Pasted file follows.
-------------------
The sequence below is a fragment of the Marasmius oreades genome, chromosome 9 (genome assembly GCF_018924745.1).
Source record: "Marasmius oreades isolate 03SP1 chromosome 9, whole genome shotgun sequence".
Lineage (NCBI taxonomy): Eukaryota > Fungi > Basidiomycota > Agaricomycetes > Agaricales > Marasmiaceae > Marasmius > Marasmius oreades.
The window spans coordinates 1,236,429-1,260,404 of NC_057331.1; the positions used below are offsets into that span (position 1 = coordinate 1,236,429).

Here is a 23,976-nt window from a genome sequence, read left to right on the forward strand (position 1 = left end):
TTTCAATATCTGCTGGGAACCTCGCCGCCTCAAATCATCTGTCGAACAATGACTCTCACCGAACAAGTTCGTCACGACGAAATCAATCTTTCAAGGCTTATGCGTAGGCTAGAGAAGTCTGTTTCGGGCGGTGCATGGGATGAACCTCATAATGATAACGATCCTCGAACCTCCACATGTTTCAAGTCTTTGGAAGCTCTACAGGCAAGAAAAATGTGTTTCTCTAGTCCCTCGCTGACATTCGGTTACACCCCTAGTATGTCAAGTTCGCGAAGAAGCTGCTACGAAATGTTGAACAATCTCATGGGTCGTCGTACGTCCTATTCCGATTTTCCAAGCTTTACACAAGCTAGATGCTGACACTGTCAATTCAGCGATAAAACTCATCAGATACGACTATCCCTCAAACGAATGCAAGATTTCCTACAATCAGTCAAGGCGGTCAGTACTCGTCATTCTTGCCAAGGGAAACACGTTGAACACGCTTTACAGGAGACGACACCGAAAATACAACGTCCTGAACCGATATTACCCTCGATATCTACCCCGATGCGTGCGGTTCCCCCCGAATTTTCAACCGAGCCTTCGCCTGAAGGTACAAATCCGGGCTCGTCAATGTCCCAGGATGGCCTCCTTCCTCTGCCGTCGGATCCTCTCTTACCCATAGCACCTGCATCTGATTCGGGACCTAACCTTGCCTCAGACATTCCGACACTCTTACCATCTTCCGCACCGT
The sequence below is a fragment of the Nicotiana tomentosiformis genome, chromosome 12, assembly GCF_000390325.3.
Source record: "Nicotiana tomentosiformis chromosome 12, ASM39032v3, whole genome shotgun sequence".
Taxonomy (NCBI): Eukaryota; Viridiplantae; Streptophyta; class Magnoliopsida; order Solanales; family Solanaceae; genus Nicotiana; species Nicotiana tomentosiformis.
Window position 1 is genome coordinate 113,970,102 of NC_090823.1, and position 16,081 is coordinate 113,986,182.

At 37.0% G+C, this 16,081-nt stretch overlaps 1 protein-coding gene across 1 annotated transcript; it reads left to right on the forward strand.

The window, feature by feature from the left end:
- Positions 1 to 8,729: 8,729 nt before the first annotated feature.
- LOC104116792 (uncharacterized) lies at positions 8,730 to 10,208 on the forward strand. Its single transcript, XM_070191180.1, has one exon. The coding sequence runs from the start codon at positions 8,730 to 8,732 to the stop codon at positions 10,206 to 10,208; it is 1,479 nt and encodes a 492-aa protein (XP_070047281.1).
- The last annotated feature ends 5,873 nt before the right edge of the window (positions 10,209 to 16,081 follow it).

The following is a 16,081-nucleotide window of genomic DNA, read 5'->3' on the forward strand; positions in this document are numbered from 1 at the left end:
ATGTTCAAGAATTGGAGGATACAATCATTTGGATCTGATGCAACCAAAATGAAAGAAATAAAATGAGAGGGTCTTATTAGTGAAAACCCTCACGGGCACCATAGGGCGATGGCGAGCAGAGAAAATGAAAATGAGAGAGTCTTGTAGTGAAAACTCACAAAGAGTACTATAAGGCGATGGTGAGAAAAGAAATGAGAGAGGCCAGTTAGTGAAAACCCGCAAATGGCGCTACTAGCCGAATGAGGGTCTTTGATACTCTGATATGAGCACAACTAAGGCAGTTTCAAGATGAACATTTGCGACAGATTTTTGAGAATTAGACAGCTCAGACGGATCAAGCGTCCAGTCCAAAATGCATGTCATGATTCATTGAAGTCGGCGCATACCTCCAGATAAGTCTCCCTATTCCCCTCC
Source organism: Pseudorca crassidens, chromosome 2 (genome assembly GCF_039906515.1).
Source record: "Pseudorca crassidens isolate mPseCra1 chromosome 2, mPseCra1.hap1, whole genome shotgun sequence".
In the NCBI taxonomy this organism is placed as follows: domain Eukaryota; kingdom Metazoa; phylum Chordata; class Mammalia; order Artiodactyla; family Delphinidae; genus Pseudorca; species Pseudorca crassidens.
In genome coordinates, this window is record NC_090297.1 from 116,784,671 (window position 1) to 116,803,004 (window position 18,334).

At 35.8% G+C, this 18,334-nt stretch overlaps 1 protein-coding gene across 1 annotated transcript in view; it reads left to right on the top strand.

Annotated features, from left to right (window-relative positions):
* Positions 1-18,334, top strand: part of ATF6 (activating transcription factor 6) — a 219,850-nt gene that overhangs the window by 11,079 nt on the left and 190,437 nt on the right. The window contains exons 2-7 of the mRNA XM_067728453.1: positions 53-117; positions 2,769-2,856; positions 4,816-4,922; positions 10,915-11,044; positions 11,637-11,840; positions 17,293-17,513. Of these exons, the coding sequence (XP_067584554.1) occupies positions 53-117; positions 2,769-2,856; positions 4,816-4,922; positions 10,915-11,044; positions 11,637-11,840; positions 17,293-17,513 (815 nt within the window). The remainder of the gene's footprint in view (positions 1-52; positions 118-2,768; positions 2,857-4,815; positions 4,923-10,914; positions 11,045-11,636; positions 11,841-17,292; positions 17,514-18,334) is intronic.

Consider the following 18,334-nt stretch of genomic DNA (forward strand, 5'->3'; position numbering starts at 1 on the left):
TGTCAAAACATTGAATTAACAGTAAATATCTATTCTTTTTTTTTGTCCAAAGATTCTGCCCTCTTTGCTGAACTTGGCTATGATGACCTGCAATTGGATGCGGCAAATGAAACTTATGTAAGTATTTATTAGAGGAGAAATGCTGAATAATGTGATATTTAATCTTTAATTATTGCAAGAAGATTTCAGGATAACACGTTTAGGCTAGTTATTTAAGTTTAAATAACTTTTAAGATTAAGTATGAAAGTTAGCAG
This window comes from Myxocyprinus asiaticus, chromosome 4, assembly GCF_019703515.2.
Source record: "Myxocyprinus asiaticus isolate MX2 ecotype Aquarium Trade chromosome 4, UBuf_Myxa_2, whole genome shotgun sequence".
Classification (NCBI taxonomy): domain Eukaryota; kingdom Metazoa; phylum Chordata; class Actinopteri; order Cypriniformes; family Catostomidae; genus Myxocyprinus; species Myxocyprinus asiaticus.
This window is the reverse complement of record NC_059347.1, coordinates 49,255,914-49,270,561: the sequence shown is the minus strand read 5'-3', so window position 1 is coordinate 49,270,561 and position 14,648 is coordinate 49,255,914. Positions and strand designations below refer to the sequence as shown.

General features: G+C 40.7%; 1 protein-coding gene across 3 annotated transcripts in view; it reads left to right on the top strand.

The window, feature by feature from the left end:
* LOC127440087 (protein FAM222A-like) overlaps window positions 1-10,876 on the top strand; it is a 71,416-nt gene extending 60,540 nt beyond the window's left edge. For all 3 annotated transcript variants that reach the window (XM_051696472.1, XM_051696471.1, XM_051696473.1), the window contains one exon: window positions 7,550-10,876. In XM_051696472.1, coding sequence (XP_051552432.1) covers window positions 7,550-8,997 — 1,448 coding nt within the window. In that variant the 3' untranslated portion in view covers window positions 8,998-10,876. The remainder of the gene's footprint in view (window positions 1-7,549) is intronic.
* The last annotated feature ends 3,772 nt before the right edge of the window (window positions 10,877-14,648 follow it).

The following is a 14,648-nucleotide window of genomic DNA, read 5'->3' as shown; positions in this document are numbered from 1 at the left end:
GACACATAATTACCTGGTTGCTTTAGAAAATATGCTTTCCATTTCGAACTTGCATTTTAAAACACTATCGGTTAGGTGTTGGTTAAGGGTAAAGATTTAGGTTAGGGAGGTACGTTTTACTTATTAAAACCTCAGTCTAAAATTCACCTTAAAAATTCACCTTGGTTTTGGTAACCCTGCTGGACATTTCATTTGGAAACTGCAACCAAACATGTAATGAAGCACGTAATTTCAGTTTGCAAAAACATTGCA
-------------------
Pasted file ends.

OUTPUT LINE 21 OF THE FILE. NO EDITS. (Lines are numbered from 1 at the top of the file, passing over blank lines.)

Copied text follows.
In genome coordinates, this window is record NC_090297.1 from 116,784,671 (window position 1) to 116,803,004 (window position 18,334).